familiar example, and some ﬁnal remarks. Theorem 5.2.7 In an arbitrage-free, single-period model, the time-0 value of an
attainable cash ﬂow
is equal to
is the state price vector. If, in
addition, security 1 is a bank account with short interest rate
É´ ¾ª µ ´µ
½· where É is the risk-neutral probability measure.
Example 5.2.1 (continued) Suppose the model is arbitrage-free (i.e. Ù ½ · ) and
consider an arbitrary cash ﬂow . Easy algebraic equations will verify that Ë ´½ ªµ ´ ¾µ Ì ´ ½µ will always have the solution
Ë ´½ ªµ ½ , so every possible cash ﬂow will
be attainable in this example. Since Ë ´¼µ
½ ½ , the time-0 value of will be
½ ½ Ë´½ ªµ ½
In view of Theorem 5.2.7, this will also equal ½· ´½ · µ´Ù µ
Ù ´ ½µ ½ ½· Õ ´ ½µ · ´ ½µ
· Õ¾ Ù ´ ¾µ
½· ´½ · µ
´½ · µ´Ù µ
Ù ´½ ·
Ù µ ´ ¾µ ´ ¾µ
½· ¾ Example 5.2.2 (continued) In Example 5.2.1, if we wish to price a call option with
a strike price of 1.10, then the cash ﬂows are ´½µ ¼ ½¼
¼ ¼¼ and the
option price is
¿ ¼ ½¼ ½ ¼ ¼¼
½ ½¼ SINGLE-PERIOD MODEL Note that Ë ´½ ªµ 171 is ½ ½¼ ½ ¾¼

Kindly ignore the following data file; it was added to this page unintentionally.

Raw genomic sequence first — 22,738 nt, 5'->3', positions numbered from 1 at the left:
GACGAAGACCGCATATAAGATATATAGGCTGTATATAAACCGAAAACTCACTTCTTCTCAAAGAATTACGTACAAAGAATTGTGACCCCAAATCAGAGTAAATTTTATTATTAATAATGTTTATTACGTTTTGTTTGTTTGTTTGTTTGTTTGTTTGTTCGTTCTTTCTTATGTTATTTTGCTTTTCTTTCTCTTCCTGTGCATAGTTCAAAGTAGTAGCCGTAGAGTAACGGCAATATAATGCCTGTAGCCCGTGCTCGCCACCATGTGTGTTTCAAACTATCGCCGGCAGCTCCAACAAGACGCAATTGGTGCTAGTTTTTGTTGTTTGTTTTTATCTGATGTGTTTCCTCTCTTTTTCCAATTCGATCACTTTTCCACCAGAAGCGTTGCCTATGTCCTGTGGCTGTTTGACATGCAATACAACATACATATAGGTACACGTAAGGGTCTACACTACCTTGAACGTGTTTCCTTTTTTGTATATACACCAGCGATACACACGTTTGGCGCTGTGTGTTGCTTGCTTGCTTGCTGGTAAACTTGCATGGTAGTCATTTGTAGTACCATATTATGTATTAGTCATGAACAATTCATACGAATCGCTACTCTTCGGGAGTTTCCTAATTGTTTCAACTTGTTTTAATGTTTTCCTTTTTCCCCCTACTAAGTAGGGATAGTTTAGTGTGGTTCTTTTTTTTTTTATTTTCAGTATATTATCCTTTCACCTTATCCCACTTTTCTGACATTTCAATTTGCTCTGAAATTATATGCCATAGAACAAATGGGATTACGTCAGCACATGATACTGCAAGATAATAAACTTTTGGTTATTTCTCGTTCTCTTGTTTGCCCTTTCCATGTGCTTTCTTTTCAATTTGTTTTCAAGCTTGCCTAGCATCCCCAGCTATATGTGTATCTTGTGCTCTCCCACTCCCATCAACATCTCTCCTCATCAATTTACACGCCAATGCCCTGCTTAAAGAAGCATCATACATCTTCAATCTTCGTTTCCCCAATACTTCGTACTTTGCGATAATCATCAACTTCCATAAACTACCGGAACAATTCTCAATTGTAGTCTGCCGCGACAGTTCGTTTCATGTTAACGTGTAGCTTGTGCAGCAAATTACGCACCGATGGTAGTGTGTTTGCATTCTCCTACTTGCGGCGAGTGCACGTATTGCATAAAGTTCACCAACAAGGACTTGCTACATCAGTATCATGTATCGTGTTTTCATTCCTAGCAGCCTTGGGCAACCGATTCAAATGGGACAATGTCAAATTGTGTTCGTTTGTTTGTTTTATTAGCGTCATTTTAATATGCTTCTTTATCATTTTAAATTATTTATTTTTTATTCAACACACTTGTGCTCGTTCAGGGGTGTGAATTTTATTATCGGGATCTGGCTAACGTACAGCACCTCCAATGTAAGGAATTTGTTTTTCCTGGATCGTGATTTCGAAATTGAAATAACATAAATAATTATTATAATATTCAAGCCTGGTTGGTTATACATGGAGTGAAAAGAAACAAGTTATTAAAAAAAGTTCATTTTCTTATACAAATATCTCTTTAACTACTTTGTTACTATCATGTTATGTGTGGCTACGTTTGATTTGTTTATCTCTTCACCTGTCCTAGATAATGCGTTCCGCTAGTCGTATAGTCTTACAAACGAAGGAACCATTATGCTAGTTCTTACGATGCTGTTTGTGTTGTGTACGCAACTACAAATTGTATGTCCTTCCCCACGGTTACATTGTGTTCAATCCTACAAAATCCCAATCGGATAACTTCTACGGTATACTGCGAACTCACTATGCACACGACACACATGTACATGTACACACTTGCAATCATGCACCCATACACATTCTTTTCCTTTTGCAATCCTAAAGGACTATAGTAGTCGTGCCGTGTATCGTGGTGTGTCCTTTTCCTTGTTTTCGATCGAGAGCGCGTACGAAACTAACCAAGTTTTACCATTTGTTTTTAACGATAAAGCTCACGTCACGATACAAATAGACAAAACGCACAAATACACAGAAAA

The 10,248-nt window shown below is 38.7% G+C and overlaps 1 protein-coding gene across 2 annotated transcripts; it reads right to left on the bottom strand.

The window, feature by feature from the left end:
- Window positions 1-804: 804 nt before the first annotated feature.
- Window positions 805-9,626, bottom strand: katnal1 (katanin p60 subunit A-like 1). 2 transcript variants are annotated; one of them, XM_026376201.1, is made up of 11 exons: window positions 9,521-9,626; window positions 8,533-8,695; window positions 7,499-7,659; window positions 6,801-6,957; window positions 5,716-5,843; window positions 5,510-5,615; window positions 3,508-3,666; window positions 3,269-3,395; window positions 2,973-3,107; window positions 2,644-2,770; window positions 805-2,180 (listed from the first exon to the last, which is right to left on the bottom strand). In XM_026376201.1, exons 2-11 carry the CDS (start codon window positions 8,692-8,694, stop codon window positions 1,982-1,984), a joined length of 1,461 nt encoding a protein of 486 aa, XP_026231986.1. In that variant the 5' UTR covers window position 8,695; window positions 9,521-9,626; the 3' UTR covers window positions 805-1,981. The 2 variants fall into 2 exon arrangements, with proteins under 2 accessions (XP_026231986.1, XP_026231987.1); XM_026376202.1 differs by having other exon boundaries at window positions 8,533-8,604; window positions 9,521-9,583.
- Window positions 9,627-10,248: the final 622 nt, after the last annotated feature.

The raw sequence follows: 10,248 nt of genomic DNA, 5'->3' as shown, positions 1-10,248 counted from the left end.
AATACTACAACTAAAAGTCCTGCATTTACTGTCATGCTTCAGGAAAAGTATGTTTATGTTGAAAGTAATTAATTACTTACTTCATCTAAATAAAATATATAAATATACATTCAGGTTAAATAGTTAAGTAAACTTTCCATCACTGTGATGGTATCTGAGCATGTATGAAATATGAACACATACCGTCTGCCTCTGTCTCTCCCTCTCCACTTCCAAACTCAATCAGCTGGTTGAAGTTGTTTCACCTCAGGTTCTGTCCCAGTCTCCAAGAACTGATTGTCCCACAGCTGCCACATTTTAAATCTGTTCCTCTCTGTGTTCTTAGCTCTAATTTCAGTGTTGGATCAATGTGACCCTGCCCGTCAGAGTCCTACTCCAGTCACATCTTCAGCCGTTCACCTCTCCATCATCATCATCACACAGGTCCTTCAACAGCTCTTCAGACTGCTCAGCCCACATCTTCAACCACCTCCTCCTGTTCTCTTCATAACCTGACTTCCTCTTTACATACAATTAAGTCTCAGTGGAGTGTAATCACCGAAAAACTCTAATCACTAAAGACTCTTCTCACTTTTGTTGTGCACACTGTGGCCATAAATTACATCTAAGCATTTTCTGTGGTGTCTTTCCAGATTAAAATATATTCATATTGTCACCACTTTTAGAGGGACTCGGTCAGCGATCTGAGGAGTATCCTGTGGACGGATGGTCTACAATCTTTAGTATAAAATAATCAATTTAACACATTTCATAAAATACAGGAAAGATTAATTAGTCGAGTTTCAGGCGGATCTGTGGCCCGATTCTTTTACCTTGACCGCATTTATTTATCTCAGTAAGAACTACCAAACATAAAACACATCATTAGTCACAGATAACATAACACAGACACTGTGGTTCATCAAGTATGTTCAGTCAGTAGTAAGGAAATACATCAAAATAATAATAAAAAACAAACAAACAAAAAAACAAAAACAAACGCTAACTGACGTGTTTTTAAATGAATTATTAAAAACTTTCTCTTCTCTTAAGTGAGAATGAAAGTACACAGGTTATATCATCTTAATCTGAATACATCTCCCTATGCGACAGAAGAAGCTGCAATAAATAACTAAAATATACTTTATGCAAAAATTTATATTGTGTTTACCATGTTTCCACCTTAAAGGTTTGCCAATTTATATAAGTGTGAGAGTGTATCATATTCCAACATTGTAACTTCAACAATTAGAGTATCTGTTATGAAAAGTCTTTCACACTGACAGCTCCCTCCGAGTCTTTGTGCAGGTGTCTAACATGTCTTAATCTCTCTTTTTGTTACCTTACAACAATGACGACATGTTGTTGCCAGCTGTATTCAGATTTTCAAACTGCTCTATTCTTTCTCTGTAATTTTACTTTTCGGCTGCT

½ ½¼ ¼ ¼ ½
¾ ¼ ½¼
¼ ¼¼ yielding ½ ¾ ½½ and ¾ ½ This means that the option is replicated by
borrowing ¾ ½½ and investing ½ in the stock. This results in a net investment of
the price of the option. At the end of the period ´¾ ½½µ½ ½¼ ¼ ¾¼ is owed. If
the stock increases in value to ´½ µ½ ¾¼ ¼ ¿¼ After repayment of the borrowing
the net cash ﬂow is 0.10. Similarly, if the stock goes down, the ½ in stock is worth
only ¼ ¾¼, with a net cash ﬂow of 0. This demonstrates that the combination of
borrowing and investment in the stock replicates the call option on the stock.
The reader should bear in mind that the preceding theory for valuing cash ﬂows
applies only for cash ﬂows that are attainable. If a cash ﬂow cannot be replicated
by some trading strategy, then arbitrage arguments cannot be used to determine the
cash ﬂow’s value. Instead, the equilibrium pricing methods of Chapter 4 must be
How does one check whether a cash ﬂow is attainable? There is rarely a shortcut;
usually, one must investigate whether Ë ´½ ªµ
has a solution . However, as